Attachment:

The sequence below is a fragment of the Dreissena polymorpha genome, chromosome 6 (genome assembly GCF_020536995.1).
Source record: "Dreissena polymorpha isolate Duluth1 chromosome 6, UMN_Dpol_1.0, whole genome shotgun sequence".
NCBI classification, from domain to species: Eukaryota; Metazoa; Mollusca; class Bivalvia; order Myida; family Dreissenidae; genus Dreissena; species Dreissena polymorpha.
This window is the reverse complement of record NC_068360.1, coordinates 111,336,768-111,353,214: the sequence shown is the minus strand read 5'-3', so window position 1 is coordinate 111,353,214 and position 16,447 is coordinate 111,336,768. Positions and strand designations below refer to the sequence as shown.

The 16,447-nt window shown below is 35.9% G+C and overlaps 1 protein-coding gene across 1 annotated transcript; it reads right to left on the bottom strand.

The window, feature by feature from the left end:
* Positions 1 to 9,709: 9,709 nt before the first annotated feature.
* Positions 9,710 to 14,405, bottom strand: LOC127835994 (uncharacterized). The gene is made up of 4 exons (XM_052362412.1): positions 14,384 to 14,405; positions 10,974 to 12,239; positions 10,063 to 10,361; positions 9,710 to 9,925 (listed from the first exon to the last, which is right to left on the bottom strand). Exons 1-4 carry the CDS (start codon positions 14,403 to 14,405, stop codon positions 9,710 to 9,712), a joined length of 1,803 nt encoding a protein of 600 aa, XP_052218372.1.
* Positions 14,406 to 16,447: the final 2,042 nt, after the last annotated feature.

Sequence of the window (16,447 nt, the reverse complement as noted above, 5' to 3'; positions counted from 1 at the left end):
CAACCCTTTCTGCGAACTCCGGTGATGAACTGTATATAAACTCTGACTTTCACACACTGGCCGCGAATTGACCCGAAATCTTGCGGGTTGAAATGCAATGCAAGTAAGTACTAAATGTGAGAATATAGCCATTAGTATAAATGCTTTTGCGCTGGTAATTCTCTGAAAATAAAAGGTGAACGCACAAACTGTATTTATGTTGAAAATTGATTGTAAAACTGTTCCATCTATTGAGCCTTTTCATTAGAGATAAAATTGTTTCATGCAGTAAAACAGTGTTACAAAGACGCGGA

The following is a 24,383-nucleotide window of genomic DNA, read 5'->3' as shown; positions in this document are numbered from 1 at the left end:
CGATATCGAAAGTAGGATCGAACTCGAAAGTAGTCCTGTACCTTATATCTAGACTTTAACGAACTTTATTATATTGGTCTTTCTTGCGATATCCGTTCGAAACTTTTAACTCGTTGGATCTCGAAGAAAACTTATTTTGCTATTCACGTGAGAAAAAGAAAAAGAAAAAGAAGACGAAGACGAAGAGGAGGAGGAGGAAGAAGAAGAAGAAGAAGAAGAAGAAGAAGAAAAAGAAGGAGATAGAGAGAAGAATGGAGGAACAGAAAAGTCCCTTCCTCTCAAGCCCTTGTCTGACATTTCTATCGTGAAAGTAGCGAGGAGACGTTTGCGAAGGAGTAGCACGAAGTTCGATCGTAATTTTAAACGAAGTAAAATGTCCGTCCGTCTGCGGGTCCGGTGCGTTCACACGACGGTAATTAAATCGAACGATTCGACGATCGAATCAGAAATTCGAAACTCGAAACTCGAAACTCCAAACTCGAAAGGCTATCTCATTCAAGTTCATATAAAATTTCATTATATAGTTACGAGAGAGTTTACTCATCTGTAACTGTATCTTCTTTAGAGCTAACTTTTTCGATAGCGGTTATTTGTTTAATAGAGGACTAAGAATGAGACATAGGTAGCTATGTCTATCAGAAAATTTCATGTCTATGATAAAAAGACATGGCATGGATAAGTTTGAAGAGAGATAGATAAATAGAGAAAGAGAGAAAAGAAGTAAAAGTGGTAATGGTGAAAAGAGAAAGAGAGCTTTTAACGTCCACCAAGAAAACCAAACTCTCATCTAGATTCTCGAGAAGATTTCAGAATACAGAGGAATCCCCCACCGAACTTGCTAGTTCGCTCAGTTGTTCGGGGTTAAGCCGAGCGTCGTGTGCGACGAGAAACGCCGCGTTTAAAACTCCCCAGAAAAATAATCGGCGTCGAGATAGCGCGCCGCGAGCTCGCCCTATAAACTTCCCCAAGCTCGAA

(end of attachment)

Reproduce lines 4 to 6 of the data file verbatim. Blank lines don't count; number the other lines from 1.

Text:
This window is the reverse complement of record NC_068360.1, coordinates 111,336,768-111,353,214: the sequence shown is the minus strand read 5'-3', so window position 1 is coordinate 111,353,214 and position 16,447 is coordinate 111,336,768. Positions and strand designations below refer to the sequence as shown.

The 16,447-nt window shown below is 35.9% G+C and overlaps 1 protein-coding gene across 1 annotated transcript; it reads right to left on the bottom strand.

The window, feature by feature from the left end: